It takes two to tango
In this case, two nationalities. Witness Indian dancers in step with an Argentine tango artiste, as they take the floor at a Lower Parel mall against the backdrop of photographs of Buenos Aires
Menton!" "Pies juntos!" "Abraso intenso!" As Gladys Fernandez gives out the classic instructions for Argentine tango in Spanish to keep the chin up, feet together and embrace intensely, it's easy to forget that we are in a dance studio in Girgaum's Khotachiwadi, and get transported to a milonga underway in some quaint town in the South American country. The Argentine artiste, who lives in Sardinia in Italy and has a home in Buenos Aires, travels for a good part of the year showcasing tango to the Middle East, Southeast Asia, and since 2015, India.
Kruti Gandhi and Ajinkya Deshpande showcase the social dancing style of Argentine tango
It was at an international tango festival in Auroville, Tamil Nadu, last year that she met Santosh Avatramani, a senior tango dancer and businessman who divides his time between Mumbai and the US. With synergy in style, it wasn't a difficult decision for them to partner up. And as Fernandez, 55, travelled across India to interact with tango teachers and teach those interested in the dance form, she came across Mumbai-based artiste and teacher Kruti Gandhi, and Ajinkya Deshpande from Pune. This evening, "the first four performing professionals of Argentine tango in India", as she proudly calls the quartet, will give a taste of the dance form to Mumbaikars. The performance, Libertango, has been directed by Fernandez and will be presented as part of the event Tangopolis, organised by The Consulate General of Argentina.
Tango in India may still be a niche dance form, but as Deshpande and Gandhi glide across the studio floor, their seamless movements explain Fernandez's pride in them. "Tango is music, feet and heart. It's got to do with the soul, not so much the country or the body type," says Fernandez, to which her dance partner and mentees agree. "The music is mystical and absorbs you as it is orchestral music from the '40s to the '60s. The reason tango is among the most addictive dance forms is probably because unlike any other western dance, it is entirely improvised. It can be meditative, calming and energising [at the same time]," shares 57-year-old Avatramani.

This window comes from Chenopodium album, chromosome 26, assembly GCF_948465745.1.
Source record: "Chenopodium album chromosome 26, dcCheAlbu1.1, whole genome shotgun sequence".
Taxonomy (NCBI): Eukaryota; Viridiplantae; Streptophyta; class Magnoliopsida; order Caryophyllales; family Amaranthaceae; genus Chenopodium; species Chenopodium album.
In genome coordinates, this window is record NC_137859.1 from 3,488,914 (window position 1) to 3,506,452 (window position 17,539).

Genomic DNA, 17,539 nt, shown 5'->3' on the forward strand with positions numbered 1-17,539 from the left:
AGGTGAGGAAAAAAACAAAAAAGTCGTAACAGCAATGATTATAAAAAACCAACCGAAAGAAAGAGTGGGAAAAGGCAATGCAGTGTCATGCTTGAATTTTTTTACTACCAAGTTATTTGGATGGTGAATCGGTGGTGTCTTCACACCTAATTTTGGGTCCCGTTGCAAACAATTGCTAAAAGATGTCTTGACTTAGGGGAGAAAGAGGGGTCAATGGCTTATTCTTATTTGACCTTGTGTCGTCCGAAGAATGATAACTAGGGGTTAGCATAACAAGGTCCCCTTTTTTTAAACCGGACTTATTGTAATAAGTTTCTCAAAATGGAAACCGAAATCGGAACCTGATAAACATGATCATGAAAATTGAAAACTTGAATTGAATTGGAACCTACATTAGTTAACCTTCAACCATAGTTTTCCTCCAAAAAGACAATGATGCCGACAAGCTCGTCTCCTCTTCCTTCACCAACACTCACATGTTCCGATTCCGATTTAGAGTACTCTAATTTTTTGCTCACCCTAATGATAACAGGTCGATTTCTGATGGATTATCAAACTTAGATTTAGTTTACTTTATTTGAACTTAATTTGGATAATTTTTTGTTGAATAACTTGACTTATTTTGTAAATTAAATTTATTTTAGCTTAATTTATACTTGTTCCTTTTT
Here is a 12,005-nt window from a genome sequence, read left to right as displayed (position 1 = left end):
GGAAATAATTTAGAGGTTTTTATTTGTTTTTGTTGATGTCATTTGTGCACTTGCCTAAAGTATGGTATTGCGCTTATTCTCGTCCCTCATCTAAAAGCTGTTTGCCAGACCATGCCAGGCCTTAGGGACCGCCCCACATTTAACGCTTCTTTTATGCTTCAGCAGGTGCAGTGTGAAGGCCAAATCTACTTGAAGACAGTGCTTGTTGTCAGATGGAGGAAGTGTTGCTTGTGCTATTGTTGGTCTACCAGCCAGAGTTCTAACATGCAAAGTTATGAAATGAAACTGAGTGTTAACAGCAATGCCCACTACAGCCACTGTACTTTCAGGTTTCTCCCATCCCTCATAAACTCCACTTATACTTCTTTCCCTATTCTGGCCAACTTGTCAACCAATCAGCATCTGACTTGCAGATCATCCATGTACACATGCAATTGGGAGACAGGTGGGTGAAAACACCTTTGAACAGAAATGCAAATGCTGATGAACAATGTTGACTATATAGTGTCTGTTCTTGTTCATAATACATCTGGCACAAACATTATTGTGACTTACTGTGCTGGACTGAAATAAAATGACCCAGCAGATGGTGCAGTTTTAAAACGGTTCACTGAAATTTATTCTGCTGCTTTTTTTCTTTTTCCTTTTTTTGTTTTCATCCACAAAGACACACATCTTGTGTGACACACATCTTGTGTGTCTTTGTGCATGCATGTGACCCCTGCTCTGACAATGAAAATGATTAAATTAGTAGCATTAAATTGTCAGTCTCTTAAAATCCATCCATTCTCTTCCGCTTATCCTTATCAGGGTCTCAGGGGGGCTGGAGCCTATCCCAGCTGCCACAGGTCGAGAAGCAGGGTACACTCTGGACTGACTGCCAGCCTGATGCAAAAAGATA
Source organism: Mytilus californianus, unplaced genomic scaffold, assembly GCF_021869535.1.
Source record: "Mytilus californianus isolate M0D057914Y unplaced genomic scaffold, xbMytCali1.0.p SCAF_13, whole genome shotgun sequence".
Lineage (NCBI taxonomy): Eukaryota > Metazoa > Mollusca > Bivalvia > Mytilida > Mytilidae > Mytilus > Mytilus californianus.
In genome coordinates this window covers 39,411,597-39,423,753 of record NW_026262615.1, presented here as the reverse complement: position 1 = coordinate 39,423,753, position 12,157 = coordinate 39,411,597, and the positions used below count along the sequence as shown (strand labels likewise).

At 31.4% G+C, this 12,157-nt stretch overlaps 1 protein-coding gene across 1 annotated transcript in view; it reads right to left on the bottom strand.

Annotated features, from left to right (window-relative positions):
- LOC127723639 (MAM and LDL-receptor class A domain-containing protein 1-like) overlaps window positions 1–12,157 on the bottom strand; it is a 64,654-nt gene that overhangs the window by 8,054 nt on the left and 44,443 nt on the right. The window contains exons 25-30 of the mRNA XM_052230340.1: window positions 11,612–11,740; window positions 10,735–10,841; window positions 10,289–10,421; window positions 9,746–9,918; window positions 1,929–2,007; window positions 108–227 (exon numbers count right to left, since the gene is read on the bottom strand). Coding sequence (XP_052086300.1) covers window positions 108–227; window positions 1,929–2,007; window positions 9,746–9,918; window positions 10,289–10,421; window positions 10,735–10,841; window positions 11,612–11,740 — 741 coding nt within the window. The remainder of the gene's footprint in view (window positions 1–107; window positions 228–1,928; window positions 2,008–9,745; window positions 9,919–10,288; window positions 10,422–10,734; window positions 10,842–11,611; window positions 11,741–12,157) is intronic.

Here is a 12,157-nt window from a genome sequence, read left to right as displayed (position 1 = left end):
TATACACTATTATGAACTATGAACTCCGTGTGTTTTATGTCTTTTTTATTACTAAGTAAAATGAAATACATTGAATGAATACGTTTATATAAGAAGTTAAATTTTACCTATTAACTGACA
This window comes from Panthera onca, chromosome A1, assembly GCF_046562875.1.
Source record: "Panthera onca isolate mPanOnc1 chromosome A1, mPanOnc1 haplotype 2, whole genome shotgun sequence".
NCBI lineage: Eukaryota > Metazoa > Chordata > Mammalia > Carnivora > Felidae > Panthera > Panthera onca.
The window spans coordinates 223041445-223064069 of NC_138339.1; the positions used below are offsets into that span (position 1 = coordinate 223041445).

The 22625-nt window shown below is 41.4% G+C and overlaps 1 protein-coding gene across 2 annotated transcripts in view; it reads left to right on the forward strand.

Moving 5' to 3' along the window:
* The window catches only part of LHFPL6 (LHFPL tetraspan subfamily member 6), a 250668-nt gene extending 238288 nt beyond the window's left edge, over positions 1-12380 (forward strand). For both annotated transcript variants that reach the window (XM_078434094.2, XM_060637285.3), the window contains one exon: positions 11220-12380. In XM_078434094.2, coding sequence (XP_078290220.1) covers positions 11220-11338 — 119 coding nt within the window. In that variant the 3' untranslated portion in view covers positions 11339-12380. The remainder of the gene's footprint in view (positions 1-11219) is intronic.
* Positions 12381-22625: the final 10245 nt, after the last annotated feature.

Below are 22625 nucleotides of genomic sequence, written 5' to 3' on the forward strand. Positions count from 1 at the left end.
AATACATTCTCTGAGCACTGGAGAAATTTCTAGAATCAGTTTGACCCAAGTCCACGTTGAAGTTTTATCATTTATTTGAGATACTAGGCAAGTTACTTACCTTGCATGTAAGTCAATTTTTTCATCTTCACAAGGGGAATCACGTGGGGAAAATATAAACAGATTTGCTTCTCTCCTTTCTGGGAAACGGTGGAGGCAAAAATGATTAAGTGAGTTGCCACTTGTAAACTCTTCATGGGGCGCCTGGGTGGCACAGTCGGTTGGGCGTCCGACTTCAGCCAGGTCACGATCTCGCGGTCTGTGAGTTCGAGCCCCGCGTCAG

Santosh Avtaramani and Gladys Fernandez
Gandhi, 34, who has trained in kathak and gave up her job of a software engineer to travel to Europe to learn tango, elaborates on the improvisation aspect of the dance, "What you see as part of ballroom tango is step-driven. But Argentine tango is based on unspoken communication between the dance partners." Deshpande, 31, is an options trader who took to tango to get out of his comfort zone. "It is all about listening to each other. There's no place to hide, or lie," he says.
It's been 32 years since Fernandez started out, having learnt from masters in Argentina as well as the popular dancers, known as milongueros. "But I am still learning. It is this love for tango that I wish to take to young Indians; and not just the rich. We want to perform for charities, and through tango, introduce the culture of Argentina to the people of India," she says. Acting Consul General of Argentina Alejandro Zothner Meyer quotes Carlos Gardel, a famous tango singer, when he says, ¨It's not enough to have just the most melodious voice to intone a tango... You have to live its spirits." And as if explaining this unlikely collaboration, Fernandez adds, "And India is the most spiritual place in the world."
On Today, 7.30 pm
At Palladium Atrium, High Street Phoenix, Lower Parel.
Buenos Aires in black and white
A part of Tangopolis is a photography exhibition titled Behind the Scenes – Buenos Aires. An artistic documentation of the city through black and white frames captured by Argentine fine-art photographer Gerardo Korn, it presents the capital city in a new light. "My photographs are the result of my urge to portray my hometown off guard and for me to be its only witness. For me, it is no less than a revelation, almost as if it were a spiritual journey", he says.
Neighbourhood of La Boca, Transporter Bridge
The photographer who visited India as a teenager in 1977 recalls being enchanted by the beauty of the Taj Mahal and seeing the City of Joy, Kolkata. "What made it special is that this trip was the last one with my mother... Therefore, exhibiting these photos in India has an importance that goes far beyond art."
Till August 31, 11 am to 7 pm
At Cosmic Heart Gallery, G- 2a, Court Chambers, 35, New Marine Lines.
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